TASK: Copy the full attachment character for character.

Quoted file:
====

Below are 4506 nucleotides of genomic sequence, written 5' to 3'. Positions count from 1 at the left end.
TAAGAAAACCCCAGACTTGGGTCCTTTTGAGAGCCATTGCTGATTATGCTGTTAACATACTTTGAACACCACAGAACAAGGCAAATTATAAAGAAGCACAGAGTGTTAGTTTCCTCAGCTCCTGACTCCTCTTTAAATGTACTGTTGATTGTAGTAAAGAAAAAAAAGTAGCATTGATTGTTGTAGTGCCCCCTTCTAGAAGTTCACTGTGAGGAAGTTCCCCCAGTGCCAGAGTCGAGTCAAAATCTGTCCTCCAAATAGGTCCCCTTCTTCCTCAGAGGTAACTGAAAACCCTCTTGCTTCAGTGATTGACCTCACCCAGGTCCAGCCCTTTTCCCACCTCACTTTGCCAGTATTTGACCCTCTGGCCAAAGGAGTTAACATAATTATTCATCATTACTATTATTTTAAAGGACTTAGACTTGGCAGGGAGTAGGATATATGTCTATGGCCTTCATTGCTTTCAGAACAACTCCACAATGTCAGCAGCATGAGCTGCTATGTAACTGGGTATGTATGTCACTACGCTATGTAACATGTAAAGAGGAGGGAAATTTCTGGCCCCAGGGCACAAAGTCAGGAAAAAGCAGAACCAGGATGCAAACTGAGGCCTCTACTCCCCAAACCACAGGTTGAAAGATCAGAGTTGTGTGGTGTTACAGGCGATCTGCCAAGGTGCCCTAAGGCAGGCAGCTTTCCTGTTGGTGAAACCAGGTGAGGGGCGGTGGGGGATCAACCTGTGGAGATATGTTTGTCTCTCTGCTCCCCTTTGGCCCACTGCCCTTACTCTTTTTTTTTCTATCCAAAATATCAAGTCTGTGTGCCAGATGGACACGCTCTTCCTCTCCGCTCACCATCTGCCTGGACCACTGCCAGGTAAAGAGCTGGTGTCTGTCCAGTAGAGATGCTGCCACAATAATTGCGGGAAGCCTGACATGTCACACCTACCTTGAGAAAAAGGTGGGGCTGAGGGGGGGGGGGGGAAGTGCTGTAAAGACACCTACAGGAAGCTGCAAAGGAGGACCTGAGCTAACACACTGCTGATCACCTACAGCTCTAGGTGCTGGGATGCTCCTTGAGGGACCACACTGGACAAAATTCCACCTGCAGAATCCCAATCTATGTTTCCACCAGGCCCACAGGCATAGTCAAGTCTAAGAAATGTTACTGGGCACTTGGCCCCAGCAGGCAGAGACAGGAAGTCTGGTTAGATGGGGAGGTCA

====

Below are 4506 nucleotides of genomic sequence, written 5' to 3'. Positions count from 1 at the left end.
TAAGAAAACCCCAGACTTGGGTCCTTTTGAGAGCCATTGCTGATTATGCTGTTAACATACTTTGAACACCACAGAACAAGGCAAATTATAAAGAAGCACAGAGTGTTAGTTTCCTCAGCTCCTGACTCCTCTTTAAATGTACTGTTGATTGTAGTAAAGAAAAAAAAGTAGCATTGATTGTTGTAGTGCCCCCTTCTAGAAGTTCACTGTGAGGAAGTTCCCCCAGTGCCAGAGTCGAGTCAAAATCTGTCCTCCAAATAGGTCCCCTTCTTCCTCAGAGGTAACTGAAAACCCTCTTGCTTCAGTGATTGACCTCACCCAGGTCCAGCCCTTTTCCCACCTCACTTTGCCAGTATTTGACCCTCTGGCCAAAGGAGTTAACATAATTATTCATCATTACTATTATTTTAAAGGACTTAGACTTGGCAGGGAGTAGGATATATGTCTATGGCCTTCATTGCTTTCAGAACAACTCCACAATGTCAGCAGCATGAGCTGCTATGTAACTGGGTATGTATGTCACTACGCTATGTAACATGTAAAGAGGAGGGAAATTTCTGGCCCCAGGGCACAAAGTCAGGAAAAAGCAGAACCAGGATGCAAACTGAGGCCTCTACTCCCCAAACCACAGGTTGAAAGATCAGAGTTGTGTGGTGTTACAGGCGATCTGCCAAGGTGCCCTAAGGCAGGCAGCTTTCCTGTTGGTGAAACCAGGTGAGGGGCGGTGGGGGATCAACCTGTGGAGATATGTTTGTCTCTCTGCTCCCCTTTGGCCCACTGCCCTTACTCTTTTTTTTTCTATCCAAAATATCAAGTCTGTGTGCCAGATGGACACGCTCTTCCTCTCCGCTCACCATCTGCCTGGACCACTGCCAGGTAAAGAGCTGGTGTCTGTCCAGTAGAGATGCTGCCACAATAATTGCGGGAAGCCTGACATGTCACACCTACCTTGAGAAAAAGGTGGGGCTGAGGGGGGGGGGGGGAAGTGCTGTAAAGACACCTACAGGAAGCTGCAAAGGAGGACCTGAGCTAACACACTGCTGATCACCTACAGCTCTAGGTGCTGGGATGCTCCTTGAGGGACCACACTGGACAAAATTCCACCTGCAGAATCCCAATCTATGTTTCCACCAGGCCCACAGGCATAGTCAAGTCTAAGAAATGTTACTGGGCACTTGGCCCCAGCAGGCAGAGACAGGAAGTCTGGTTAGATGGGGAGGTCA